According to a recent study conducted by Dr. Michael Aamodt and clinical psychologist Jo Lamble, certai..." /> According to a recent study conducted by Dr. Michael Aamodt and clinical psychologist Jo Lamble, certai..." />

Is Your Profession Putting Your Marriage at Risk?

Beer tapsAccording to a recent study conducted by Dr. Michael Aamodt and clinical psychologist Jo Lamble, certain professions have higher rates of divorce than others. The results of the study are discussed in a recent article in which Aamodt says that his research, which was designed to debunk the myth that police officers have the highest divorce rates, revealed that entertainers, dancers, bartenders, and masseuses have nearly 40% divorce rates, the highest in the study. Aamodt says that the divorce rates among police officers are actually slightly lower (14.5%) than divorce rates in the general population (16.3%). The professions that employ individuals least likely to divorce are optometry, podiatry, and dentistry. The study found that of all the 449 occupations examined, agricultural engineering had the lowest divorce rate, at less than 2%.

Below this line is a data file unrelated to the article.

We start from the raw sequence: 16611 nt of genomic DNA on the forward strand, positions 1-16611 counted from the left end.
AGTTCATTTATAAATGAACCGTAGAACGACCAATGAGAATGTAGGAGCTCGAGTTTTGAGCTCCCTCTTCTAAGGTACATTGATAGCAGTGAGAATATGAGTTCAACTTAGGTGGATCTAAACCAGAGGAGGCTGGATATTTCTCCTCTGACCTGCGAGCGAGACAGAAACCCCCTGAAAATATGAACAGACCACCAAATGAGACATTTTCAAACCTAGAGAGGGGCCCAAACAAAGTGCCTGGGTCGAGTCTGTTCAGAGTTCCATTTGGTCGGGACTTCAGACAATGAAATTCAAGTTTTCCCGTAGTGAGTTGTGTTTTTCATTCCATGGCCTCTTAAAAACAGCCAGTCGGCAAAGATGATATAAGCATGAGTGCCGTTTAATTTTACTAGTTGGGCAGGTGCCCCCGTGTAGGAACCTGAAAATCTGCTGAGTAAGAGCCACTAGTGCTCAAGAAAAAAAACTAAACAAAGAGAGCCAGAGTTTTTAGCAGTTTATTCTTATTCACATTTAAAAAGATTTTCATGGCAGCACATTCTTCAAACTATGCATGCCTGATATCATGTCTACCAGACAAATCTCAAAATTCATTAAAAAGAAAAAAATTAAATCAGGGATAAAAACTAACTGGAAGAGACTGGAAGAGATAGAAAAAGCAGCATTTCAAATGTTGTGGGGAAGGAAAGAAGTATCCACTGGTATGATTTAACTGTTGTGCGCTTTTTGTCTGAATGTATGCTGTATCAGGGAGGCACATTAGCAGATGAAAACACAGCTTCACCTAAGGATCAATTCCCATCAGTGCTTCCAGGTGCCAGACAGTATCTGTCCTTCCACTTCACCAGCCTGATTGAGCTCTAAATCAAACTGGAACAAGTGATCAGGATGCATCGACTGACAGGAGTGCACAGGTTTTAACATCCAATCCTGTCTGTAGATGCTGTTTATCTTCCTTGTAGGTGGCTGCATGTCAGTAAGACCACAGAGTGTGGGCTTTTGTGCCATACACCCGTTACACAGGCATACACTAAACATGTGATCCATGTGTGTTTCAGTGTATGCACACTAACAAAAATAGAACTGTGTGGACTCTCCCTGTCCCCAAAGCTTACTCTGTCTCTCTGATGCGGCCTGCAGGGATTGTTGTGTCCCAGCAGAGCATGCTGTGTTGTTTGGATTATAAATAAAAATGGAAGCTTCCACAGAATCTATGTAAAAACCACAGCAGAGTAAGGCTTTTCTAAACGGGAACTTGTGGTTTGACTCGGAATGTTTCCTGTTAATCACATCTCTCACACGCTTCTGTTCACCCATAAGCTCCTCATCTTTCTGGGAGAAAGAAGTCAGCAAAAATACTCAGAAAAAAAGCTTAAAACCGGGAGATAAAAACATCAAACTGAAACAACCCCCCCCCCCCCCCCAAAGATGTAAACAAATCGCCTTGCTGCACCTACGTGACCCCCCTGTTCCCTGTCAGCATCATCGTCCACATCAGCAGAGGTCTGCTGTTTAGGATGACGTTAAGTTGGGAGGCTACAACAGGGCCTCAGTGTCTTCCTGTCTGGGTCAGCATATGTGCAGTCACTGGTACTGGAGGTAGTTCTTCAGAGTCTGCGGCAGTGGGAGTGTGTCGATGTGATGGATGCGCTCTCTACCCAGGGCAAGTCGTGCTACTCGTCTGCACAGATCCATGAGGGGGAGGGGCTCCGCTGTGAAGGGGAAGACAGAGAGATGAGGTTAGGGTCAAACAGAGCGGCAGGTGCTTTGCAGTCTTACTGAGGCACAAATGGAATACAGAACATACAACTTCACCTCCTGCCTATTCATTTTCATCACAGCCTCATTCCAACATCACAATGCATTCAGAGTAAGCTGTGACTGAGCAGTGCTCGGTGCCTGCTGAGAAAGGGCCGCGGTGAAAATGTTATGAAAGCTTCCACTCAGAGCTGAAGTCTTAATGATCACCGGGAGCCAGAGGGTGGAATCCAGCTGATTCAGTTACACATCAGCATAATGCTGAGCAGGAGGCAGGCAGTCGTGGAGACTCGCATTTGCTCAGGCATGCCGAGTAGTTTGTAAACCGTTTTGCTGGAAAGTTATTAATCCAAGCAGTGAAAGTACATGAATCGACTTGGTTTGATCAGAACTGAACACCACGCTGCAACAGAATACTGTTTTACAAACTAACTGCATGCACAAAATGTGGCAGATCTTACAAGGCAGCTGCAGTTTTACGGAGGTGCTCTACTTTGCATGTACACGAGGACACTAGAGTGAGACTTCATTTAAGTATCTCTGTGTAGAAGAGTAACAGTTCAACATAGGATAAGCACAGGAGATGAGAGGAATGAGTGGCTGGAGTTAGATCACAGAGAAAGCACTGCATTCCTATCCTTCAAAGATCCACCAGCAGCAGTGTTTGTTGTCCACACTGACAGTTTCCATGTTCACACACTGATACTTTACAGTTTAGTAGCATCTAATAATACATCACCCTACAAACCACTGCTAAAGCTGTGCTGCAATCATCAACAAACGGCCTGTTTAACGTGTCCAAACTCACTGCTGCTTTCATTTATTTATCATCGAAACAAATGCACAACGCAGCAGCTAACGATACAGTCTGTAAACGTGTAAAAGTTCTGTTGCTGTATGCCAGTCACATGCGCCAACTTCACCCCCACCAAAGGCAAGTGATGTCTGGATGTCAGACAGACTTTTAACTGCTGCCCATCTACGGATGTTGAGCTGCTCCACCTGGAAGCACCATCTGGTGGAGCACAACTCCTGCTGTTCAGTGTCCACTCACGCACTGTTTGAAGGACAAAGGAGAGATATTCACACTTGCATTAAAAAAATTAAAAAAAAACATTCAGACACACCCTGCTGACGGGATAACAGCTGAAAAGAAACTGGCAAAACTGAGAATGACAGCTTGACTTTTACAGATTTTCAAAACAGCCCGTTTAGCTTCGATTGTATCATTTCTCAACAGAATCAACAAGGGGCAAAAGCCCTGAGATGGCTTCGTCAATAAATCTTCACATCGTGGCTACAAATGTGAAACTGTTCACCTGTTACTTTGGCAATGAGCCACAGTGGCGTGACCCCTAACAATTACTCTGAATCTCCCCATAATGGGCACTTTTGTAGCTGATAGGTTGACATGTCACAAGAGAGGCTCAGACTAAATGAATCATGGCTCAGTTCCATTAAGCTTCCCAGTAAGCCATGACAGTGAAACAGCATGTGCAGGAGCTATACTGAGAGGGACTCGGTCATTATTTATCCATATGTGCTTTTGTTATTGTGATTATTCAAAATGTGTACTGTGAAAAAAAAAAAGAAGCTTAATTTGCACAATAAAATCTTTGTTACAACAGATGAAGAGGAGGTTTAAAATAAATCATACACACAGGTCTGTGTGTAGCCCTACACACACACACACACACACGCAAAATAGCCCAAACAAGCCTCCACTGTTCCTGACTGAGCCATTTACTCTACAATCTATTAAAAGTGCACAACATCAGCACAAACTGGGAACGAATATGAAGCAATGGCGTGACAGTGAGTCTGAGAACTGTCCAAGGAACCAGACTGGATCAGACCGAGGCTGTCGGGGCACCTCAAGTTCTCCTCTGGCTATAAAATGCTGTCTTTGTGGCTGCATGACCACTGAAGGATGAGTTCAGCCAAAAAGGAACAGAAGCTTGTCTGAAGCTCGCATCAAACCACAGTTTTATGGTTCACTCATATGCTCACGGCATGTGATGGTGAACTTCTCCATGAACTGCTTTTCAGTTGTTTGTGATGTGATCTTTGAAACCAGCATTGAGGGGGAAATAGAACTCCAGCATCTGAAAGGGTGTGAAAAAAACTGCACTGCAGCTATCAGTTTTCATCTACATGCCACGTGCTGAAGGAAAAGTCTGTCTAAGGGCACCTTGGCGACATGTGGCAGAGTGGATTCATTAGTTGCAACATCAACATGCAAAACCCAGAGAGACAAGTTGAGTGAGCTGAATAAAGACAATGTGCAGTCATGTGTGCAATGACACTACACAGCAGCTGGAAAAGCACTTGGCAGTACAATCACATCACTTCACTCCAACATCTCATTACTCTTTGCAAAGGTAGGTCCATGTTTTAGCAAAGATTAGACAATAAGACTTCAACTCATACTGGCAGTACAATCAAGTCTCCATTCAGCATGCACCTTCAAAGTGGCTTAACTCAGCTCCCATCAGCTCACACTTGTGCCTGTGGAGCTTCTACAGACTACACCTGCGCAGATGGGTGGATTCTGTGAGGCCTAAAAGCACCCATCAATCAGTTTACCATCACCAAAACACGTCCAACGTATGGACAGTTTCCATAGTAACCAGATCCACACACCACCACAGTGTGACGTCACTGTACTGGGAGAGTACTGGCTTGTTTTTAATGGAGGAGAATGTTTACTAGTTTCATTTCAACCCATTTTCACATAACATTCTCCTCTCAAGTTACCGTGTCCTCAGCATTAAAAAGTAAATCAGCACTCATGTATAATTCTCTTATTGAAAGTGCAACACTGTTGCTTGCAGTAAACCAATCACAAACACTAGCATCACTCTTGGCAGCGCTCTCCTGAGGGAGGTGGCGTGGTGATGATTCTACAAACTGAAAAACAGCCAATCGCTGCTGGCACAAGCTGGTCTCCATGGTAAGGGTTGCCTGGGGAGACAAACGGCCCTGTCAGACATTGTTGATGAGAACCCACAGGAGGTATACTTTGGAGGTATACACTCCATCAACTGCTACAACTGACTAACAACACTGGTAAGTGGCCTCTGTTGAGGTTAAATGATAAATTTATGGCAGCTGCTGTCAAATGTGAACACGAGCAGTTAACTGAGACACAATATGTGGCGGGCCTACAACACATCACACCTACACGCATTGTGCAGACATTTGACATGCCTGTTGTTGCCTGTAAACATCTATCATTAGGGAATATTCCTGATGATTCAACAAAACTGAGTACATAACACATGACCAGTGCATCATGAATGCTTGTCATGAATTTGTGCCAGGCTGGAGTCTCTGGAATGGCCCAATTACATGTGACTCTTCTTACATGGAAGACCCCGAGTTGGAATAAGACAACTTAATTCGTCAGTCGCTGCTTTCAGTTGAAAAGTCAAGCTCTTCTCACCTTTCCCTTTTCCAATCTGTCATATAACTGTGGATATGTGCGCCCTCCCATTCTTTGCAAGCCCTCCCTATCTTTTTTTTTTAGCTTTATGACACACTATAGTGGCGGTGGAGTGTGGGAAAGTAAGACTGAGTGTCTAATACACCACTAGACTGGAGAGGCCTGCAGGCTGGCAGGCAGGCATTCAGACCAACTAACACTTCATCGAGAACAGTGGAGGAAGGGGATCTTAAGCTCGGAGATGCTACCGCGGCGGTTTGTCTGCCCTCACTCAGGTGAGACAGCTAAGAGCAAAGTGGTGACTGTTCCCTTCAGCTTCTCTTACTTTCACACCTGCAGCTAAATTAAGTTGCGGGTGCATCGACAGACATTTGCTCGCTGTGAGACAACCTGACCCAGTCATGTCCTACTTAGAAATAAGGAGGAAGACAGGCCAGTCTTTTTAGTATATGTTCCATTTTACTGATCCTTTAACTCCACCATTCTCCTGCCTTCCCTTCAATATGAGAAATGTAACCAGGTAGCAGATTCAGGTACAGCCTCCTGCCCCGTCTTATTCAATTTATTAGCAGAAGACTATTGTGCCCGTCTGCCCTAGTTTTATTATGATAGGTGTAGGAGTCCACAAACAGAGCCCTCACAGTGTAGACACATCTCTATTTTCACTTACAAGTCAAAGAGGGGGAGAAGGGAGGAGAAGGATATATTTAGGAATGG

The study’s coauthor, Jo Lamble, believes that certain professions provide environments ripe for infidelity. Lamble says, “Dancers, choreographers, bartenders, and massage therapists have plenty of opportunity to not only meet people but to get up close and personal with the people they meet.” These professions involve physically close contact and can open the door for emotional infidelity that can quickly lead to sexual activity. Stressful professions, such as the mental health field or medical field, demand a large amount of attention and can deplete resources that would otherwise be spent on a partner. When people are emotionally taxed at the end of their work day, they may not be able to fulfill the needs of their partner.